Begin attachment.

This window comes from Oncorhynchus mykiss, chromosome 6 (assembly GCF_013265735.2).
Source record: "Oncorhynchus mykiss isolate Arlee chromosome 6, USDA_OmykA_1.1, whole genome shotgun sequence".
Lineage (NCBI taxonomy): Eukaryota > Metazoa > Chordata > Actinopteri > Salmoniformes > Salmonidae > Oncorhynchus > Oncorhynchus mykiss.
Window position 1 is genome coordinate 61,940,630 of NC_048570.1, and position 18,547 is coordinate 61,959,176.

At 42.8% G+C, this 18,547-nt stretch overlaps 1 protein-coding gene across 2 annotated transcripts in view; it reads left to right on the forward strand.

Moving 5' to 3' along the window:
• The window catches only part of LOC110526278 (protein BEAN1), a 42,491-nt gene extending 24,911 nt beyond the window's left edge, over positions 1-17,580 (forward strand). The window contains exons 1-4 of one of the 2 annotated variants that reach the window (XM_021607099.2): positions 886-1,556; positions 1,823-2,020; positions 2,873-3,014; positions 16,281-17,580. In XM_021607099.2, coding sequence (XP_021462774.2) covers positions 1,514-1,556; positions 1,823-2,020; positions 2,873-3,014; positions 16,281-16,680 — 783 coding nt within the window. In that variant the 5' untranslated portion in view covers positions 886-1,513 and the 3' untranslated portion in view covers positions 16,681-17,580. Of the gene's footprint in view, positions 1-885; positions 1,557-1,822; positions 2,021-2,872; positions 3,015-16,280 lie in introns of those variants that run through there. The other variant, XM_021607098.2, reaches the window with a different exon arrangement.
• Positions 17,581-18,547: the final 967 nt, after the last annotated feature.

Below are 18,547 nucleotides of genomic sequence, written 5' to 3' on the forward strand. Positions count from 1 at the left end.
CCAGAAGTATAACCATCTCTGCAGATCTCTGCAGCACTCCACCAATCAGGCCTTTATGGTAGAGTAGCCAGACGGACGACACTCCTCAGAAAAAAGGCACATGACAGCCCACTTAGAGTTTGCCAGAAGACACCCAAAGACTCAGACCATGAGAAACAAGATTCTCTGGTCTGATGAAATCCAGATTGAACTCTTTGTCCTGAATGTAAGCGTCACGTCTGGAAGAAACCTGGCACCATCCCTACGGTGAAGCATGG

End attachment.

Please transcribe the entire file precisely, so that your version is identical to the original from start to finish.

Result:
This window comes from Oncorhynchus mykiss, chromosome 6 (assembly GCF_013265735.2).
Source record: "Oncorhynchus mykiss isolate Arlee chromosome 6, USDA_OmykA_1.1, whole genome shotgun sequence".
Lineage (NCBI taxonomy): Eukaryota > Metazoa > Chordata > Actinopteri > Salmoniformes > Salmonidae > Oncorhynchus > Oncorhynchus mykiss.
Window position 1 is genome coordinate 61,940,630 of NC_048570.1, and position 18,547 is coordinate 61,959,176.

At 42.8% G+C, this 18,547-nt stretch overlaps 1 protein-coding gene across 2 annotated transcripts in view; it reads left to right on the forward strand.

Moving 5' to 3' along the window:
• The window catches only part of LOC110526278 (protein BEAN1), a 42,491-nt gene extending 24,911 nt beyond the window's left edge, over positions 1-17,580 (forward strand). The window contains exons 1-4 of one of the 2 annotated variants that reach the window (XM_021607099.2): positions 886-1,556; positions 1,823-2,020; positions 2,873-3,014; positions 16,281-17,580. In XM_021607099.2, coding sequence (XP_021462774.2) covers positions 1,514-1,556; positions 1,823-2,020; positions 2,873-3,014; positions 16,281-16,680 — 783 coding nt within the window. In that variant the 5' untranslated portion in view covers positions 886-1,513 and the 3' untranslated portion in view covers positions 16,681-17,580. Of the gene's footprint in view, positions 1-885; positions 1,557-1,822; positions 2,021-2,872; positions 3,015-16,280 lie in introns of those variants that run through there. The other variant, XM_021607098.2, reaches the window with a different exon arrangement.
• Positions 17,581-18,547: the final 967 nt, after the last annotated feature.

Below are 18,547 nucleotides of genomic sequence, written 5' to 3' on the forward strand. Positions count from 1 at the left end.
CCAGAAGTATAACCATCTCTGCAGATCTCTGCAGCACTCCACCAATCAGGCCTTTATGGTAGAGTAGCCAGACGGACGACACTCCTCAGAAAAAAGGCACATGACAGCCCACTTAGAGTTTGCCAGAAGACACCCAAAGACTCAGACCATGAGAAACAAGATTCTCTGGTCTGATGAAATCCAGATTGAACTCTTTGTCCTGAATGTAAGCGTCACGTCTGGAAGAAACCTGGCACCATCCCTACGGTGAAGCATGG